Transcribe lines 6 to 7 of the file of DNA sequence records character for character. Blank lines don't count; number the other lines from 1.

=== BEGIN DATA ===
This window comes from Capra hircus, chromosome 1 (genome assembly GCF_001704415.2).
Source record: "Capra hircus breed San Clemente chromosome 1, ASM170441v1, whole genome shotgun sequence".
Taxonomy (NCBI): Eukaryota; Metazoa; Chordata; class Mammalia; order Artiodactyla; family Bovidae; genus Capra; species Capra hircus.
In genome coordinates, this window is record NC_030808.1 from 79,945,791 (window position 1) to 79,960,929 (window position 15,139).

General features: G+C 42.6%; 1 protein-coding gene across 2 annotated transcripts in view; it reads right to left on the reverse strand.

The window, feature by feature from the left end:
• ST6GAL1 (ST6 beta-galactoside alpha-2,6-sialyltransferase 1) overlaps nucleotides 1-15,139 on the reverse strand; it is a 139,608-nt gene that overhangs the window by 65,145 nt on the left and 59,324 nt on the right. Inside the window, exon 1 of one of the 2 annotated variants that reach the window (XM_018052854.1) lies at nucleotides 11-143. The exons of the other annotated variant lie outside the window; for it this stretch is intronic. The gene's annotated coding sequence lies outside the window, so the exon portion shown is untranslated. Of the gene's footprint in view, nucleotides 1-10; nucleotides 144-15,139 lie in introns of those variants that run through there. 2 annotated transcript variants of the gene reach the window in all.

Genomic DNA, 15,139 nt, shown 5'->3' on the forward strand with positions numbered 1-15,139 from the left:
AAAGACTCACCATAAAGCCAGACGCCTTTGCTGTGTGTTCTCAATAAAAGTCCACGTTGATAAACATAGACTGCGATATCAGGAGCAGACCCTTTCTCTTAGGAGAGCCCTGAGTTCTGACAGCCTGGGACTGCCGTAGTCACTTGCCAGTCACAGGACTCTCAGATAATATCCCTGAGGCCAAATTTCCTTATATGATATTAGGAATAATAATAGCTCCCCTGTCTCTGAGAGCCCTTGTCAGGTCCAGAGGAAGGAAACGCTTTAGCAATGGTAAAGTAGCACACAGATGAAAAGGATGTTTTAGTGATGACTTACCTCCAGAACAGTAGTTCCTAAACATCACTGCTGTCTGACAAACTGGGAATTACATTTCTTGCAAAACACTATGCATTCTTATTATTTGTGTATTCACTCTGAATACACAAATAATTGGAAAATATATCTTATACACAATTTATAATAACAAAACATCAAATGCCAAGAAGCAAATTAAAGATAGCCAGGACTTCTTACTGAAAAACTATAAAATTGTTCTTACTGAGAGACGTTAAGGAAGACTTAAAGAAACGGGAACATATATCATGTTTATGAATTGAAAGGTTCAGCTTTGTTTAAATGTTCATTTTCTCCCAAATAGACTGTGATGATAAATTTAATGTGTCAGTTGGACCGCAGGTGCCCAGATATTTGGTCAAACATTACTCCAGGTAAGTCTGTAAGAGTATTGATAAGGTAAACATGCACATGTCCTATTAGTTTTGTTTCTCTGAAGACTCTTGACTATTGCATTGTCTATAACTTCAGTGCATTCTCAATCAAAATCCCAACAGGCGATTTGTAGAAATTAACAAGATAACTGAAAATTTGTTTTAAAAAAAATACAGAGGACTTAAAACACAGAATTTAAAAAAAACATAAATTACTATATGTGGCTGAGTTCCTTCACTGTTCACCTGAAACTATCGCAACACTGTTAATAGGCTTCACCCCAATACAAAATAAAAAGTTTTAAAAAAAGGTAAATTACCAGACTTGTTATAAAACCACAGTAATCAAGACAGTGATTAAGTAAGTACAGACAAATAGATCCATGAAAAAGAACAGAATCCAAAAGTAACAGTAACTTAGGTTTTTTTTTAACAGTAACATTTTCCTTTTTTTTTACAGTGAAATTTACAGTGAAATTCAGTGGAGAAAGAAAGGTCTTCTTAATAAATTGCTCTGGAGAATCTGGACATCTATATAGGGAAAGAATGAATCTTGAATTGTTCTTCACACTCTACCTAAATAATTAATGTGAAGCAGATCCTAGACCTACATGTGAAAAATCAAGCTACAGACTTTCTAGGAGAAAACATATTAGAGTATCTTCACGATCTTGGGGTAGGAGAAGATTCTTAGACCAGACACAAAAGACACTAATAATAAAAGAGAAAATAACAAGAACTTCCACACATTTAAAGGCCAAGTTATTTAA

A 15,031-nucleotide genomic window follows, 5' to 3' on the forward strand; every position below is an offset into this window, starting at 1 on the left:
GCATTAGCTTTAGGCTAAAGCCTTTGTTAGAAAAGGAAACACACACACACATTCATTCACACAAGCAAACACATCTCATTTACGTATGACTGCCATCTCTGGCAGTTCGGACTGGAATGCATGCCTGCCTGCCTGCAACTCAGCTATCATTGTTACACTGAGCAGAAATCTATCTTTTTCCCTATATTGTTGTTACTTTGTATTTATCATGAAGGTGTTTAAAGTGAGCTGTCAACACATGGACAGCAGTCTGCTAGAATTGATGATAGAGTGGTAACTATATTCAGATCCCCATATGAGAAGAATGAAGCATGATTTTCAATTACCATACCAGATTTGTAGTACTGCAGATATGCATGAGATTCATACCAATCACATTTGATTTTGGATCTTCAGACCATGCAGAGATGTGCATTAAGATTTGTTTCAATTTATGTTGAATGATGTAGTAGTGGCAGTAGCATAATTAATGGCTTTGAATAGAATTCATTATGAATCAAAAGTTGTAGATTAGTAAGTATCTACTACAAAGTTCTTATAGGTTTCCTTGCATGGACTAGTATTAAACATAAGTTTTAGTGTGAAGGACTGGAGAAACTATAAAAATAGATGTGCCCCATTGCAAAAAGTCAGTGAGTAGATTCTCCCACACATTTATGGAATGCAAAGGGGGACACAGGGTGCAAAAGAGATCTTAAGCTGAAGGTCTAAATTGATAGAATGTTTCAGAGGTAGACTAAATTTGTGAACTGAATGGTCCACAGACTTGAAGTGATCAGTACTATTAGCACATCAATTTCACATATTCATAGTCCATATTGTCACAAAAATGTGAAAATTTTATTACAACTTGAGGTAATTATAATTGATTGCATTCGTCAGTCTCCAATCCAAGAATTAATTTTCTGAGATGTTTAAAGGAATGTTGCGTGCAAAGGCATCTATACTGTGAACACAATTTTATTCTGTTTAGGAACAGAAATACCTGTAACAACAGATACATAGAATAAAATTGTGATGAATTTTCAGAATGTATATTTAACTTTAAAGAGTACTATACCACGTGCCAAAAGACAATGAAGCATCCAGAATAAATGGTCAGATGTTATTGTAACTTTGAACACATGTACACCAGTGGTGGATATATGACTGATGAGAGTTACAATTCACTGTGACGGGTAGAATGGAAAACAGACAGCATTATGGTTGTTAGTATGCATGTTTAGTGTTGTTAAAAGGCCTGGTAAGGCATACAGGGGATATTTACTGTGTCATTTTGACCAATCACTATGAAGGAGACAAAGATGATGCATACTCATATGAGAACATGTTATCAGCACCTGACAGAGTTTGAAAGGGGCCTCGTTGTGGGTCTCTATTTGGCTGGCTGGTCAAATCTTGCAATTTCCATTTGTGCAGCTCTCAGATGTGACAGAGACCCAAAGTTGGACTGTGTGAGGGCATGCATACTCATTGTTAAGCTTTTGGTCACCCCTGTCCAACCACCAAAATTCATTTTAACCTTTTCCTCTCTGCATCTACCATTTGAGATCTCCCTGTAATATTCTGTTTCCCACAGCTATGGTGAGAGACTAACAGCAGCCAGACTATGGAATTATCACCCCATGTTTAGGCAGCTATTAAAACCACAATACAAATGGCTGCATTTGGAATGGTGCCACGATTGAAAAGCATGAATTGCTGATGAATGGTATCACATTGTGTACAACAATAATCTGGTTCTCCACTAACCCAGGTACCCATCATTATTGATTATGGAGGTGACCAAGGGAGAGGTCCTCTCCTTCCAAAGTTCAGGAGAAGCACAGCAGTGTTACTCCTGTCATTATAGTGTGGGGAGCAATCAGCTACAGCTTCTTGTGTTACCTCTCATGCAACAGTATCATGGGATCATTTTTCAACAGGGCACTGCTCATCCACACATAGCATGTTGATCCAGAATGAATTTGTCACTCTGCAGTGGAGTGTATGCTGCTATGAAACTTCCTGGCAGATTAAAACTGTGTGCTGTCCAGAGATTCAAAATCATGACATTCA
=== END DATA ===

The window, feature by feature from the left end:
• ST6GAL1 (ST6 beta-galactoside alpha-2,6-sialyltransferase 1) overlaps nucleotides 1-15,139 on the reverse strand; it is a 139,608-nt gene that overhangs the window by 65,145 nt on the left and 59,324 nt on the right. Inside the window, exon 1 of one of the 2 annotated variants that reach the window (XM_018052854.1) lies at nucleotides 11-143. The exons of the other annotated variant lie outside the window; for it this stretch is intronic. The gene's annotated coding sequence lies outside the window, so the exon portion shown is untranslated. Of the gene's footprint in view, nucleotides 1-10; nucleotides 144-15,139 lie in introns of those variants that run through there. 2 annotated transcript variants of the gene reach the window in all.